happy blogiversary, skippy the bush kangaroo

Pass it on

Would you please take one minute to call your member of Congress and ask him or her to vote in favor of the medical marijuana amendment that the U.S. House of Representatives will be voting on next week?

It’s easy: Just call the Capitol switchboard operator at (202) 224-3121. Give the operator your zip code and ask to be connected to your U.S. House member; you don’t even need to know your congressperson’s name to do this.

When the receptionist for the congressperson — not the Capitol switchboard operator — answers, say something like: “Hi, this is [name]. I live in [city], and I’m calling to ask that my representative vote for Rep. Maurice Hinchey’s [HIN-chee’s] medical marijuana amendment to the Justice Department’s spending bill, which I understand will be considered on the House floor next week. The amendment would prohibit the Justice Department from spending taxpayer money to arrest medical marijuana patients in the 12 states where medical marijuana is legal.”

Please call now: (202) 224-3121

“Corporate personhood”

Len Hart:

Why do corporate polluters buy politicians like Bush? It’s cheaper to pony up for crooks than it is to respect the law and the environment. I’ve often wondered how big corporations could make a credible moral distinction between paying off the mob and paying off the GOP, a Bush, a Harding, a DeLay!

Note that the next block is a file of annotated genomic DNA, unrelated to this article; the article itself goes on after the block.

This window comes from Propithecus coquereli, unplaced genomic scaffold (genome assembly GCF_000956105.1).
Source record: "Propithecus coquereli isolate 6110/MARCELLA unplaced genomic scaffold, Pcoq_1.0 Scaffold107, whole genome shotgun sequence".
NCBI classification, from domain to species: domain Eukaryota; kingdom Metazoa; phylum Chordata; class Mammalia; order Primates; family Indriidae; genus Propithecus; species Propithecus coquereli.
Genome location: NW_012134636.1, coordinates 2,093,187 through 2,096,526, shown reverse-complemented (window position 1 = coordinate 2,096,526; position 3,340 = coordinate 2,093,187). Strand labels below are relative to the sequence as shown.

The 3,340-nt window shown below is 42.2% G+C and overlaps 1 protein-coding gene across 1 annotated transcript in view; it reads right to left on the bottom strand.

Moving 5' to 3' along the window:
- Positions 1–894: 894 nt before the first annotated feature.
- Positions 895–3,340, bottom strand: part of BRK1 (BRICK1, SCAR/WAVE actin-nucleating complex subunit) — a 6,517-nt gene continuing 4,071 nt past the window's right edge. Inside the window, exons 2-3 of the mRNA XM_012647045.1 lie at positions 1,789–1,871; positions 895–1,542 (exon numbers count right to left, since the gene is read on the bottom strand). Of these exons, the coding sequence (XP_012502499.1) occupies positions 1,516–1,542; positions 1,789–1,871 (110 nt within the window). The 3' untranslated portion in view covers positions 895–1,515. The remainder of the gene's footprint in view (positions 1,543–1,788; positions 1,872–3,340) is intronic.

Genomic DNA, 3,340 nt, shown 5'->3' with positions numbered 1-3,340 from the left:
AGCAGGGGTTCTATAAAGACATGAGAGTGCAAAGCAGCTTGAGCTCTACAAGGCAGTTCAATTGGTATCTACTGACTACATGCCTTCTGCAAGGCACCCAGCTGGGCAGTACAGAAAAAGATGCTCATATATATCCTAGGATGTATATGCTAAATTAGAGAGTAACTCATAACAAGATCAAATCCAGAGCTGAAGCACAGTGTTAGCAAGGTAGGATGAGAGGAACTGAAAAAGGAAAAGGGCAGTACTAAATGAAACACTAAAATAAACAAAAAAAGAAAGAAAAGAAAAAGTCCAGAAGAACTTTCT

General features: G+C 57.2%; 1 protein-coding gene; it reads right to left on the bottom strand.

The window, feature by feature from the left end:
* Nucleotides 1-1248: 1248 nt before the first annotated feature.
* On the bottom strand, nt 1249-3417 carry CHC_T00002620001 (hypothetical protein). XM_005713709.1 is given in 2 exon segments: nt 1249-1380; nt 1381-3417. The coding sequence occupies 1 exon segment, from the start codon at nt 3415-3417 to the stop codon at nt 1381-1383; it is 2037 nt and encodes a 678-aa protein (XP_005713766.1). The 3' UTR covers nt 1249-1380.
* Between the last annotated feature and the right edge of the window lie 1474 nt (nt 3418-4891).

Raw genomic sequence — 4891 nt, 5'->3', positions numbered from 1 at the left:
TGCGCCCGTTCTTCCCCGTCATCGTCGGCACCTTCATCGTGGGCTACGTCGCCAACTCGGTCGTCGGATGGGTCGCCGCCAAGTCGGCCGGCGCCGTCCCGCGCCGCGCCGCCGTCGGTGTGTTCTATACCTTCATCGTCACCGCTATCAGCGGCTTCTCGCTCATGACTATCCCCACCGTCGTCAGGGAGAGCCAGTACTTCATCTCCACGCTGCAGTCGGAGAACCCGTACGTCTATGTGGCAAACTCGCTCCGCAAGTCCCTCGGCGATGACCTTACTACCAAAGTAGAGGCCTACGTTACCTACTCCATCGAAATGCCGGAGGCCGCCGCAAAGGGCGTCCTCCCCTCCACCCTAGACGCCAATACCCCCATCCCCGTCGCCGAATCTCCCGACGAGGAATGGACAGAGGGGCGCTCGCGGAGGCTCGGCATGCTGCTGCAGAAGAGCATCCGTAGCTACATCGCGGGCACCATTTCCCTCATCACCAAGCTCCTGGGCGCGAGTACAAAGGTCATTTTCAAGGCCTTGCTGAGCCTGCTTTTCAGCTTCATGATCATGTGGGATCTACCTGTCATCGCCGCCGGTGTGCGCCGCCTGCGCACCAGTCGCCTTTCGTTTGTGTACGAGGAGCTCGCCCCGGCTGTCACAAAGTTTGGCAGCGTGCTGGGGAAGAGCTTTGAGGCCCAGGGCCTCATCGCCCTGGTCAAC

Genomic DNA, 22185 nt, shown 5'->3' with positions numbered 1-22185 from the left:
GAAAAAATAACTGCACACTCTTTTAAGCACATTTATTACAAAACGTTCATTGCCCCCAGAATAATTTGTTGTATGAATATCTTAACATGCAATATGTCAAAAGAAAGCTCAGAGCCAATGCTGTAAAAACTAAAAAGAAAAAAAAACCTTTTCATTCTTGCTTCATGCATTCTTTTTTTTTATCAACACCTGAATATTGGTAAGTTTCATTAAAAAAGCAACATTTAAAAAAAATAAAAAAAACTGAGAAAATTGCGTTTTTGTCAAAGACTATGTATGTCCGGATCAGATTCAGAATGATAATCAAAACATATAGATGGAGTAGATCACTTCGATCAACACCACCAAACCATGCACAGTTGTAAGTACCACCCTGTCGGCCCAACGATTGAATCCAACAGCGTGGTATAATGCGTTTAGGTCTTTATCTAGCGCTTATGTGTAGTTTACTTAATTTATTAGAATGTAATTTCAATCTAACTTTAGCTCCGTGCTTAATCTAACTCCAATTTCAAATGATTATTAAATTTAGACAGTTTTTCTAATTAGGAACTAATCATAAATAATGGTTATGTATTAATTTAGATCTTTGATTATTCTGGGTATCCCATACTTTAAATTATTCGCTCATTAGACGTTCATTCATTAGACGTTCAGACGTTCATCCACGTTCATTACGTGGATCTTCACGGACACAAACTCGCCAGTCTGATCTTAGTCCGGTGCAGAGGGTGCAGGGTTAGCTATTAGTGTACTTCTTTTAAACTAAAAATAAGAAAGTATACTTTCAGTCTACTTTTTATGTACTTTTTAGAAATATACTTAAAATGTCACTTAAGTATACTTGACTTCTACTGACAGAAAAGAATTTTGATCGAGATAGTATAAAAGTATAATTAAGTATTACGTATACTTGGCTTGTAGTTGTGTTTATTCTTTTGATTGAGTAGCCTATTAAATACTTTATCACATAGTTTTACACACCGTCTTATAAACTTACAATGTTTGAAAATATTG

In Texas, it is all systemized. It’s the way things are done. Election laws in the “Lone Star” state allow unlimited personal or political action committee contributions to elected officials. It’s a licence to buy yourself a politician. Every fascist fat cat has one or several. As braggin’ rights, it beats a four car garage, a membership at the River Oaks Country Club, or the Enclave. Best of all, it’s a hedge against having to act responsibly. It’s license to act like an asshole.

Corporations get away with it because they claim the right of free speech. It’s called “corporate personhood” i.e., corporations have the same rights as do individuals. Clearly, however, corporations do not have the same responsibilities. I submit to this forum that if corporations have the same rights as people, then, when corporations break the laws, then the President, the Chairman of the board, the entire board of directors and every large stockholder should be rounded up and brought to trial. They are, after all, “persons” in the eyes of the law. Do the crime. Do the time!

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